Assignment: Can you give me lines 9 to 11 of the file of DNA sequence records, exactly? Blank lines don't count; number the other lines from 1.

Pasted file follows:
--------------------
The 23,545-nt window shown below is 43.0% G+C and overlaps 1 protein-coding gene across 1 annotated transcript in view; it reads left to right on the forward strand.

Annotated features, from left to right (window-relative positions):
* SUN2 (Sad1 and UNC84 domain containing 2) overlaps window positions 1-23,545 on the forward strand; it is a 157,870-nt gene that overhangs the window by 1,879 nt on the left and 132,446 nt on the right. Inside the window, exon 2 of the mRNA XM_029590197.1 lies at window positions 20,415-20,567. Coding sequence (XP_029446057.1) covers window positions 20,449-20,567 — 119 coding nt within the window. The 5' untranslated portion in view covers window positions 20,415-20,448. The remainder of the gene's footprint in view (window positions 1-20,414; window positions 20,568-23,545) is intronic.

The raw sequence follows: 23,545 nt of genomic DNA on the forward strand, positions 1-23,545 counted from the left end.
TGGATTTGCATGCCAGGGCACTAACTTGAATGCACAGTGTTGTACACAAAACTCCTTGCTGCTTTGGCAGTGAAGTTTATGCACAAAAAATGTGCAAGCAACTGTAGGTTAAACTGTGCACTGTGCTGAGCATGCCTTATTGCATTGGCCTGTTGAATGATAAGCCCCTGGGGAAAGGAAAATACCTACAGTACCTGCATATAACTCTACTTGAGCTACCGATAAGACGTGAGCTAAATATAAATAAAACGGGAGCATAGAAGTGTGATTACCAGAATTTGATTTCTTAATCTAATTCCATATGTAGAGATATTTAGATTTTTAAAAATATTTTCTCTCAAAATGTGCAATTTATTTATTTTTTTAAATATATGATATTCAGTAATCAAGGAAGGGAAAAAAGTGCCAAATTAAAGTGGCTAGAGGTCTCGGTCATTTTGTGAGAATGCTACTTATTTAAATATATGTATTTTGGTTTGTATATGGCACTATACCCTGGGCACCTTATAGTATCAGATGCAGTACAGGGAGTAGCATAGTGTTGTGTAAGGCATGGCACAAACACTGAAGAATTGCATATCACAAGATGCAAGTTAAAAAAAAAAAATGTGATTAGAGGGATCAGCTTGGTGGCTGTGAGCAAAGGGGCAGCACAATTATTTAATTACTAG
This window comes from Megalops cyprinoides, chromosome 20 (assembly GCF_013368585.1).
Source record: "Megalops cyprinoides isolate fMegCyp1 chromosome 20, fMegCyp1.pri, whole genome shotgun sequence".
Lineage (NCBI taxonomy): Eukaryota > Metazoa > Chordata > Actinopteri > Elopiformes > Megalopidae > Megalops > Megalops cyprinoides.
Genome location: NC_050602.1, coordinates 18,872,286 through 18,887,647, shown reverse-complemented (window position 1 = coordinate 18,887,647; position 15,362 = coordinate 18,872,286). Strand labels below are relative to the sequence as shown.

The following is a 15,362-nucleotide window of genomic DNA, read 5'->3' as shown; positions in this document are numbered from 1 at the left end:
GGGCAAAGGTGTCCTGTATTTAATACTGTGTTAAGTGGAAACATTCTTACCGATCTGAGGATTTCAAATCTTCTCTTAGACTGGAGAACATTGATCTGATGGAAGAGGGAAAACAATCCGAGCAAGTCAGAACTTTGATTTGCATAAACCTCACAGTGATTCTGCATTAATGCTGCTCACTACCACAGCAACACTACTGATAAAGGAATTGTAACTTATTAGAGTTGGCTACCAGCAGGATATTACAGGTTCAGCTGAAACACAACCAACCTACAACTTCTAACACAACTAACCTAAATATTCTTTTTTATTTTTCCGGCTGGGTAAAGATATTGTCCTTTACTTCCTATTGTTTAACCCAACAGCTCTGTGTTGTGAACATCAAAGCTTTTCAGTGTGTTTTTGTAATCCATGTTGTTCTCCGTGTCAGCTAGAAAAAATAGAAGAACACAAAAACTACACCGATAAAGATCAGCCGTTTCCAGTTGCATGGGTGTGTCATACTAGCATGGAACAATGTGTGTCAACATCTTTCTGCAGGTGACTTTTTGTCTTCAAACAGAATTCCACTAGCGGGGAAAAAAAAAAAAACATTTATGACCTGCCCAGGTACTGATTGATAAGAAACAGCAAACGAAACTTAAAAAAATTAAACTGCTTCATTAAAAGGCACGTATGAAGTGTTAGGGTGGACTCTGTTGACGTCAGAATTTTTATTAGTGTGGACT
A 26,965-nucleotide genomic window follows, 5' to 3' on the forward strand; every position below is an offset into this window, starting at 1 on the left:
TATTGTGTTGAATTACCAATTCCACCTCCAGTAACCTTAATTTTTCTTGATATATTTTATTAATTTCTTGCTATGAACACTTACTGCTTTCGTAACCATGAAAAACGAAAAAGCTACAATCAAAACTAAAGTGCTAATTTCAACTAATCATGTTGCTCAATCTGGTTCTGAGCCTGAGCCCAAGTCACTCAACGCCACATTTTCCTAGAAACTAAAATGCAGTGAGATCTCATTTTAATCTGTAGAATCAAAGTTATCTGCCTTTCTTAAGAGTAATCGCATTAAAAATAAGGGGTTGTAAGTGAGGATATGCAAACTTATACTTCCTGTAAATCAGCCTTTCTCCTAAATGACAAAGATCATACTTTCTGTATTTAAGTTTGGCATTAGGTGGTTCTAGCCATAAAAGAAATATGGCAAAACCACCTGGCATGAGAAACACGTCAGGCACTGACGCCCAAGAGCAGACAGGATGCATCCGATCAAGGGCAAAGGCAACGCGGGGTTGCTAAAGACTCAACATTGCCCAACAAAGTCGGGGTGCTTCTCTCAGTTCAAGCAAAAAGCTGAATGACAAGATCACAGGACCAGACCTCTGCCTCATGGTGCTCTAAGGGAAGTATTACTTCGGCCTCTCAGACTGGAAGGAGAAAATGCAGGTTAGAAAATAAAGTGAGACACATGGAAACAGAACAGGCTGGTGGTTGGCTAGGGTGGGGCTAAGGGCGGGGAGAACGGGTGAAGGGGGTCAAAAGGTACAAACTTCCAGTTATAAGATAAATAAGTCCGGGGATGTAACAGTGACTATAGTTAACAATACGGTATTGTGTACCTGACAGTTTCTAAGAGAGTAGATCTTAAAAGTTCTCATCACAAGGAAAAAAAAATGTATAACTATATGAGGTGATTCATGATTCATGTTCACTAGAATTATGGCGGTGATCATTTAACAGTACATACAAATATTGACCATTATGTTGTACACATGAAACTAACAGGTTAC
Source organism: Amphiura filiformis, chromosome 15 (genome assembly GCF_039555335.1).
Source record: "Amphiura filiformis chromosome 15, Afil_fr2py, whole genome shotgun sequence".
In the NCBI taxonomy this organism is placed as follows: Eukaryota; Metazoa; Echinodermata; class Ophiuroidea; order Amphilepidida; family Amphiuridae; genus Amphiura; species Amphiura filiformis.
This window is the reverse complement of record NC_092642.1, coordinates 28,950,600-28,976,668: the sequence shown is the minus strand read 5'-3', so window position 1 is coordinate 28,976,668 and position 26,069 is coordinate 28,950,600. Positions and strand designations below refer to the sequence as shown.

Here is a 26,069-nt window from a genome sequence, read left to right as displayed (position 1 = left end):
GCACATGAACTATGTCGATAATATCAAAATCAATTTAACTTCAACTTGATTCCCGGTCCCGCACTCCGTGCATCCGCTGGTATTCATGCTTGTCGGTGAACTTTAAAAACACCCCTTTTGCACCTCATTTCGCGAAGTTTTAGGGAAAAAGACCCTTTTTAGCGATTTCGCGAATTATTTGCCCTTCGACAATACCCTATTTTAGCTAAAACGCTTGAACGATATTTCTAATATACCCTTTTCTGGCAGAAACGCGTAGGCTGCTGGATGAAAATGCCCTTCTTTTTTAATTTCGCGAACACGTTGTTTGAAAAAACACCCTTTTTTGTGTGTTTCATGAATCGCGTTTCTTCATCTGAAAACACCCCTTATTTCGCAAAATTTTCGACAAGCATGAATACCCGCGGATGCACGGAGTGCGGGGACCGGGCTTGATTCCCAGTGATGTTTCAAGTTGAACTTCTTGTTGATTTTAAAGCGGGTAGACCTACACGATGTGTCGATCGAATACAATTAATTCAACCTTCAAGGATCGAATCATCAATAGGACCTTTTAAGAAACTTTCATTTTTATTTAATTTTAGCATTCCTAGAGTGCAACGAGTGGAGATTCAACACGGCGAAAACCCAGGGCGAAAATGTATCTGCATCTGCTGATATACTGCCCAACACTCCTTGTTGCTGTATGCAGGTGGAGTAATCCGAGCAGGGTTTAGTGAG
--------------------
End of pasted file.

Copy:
Genome location: NC_050602.1, coordinates 18,872,286 through 18,887,647, shown reverse-complemented (window position 1 = coordinate 18,887,647; position 15,362 = coordinate 18,872,286). Strand labels below are relative to the sequence as shown.

The following is a 15,362-nucleotide window of genomic DNA, read 5'->3' as shown; positions in this document are numbered from 1 at the left end:
GGGCAAAGGTGTCCTGTATTTAATACTGTGTTAAGTGGAAACATTCTTACCGATCTGAGGATTTCAAATCTTCTCTTAGACTGGAGAACATTGATCTGATGGAAGAGGGAAAACAATCCGAGCAAGTCAGAACTTTGATTTGCATAAACCTCACAGTGATTCTGCATTAATGCTGCTCACTACCACAGCAACACTACTGATAAAGGAATTGTAACTTATTAGAGTTGGCTACCAGCAGGATATTACAGGTTCAGCTGAAACACAACCAACCTACAACTTCTAACACAACTAACCTAAATATTCTTTTTTATTTTTCCGGCTGGGTAAAGATATTGTCCTTTACTTCCTATTGTTTAACCCAACAGCTCTGTGTTGTGAACATCAAAGCTTTTCAGTGTGTTTTTGTAATCCATGTTGTTCTCCGTGTCAGCTAGAAAAAATAGAAGAACACAAAAACTACACCGATAAAGATCAGCCGTTTCCAGTTGCATGGGTGTGTCATACTAGCATGGAACAATGTGTGTCAACATCTTTCTGCAGGTGACTTTTTGTCTTCAAACAGAATTCCACTAGCGGGGAAAAAAAAAAAAACATTTATGACCTGCCCAGGTACTGATTGATAAGAAACAGCAAACGAAACTTAAAAAAATTAAACTGCTTCATTAAAAGGCACGTATGAAGTGTTAGGGTGGACTCTGTTGACGTCAGAATTTTTATTAGTGTGGACT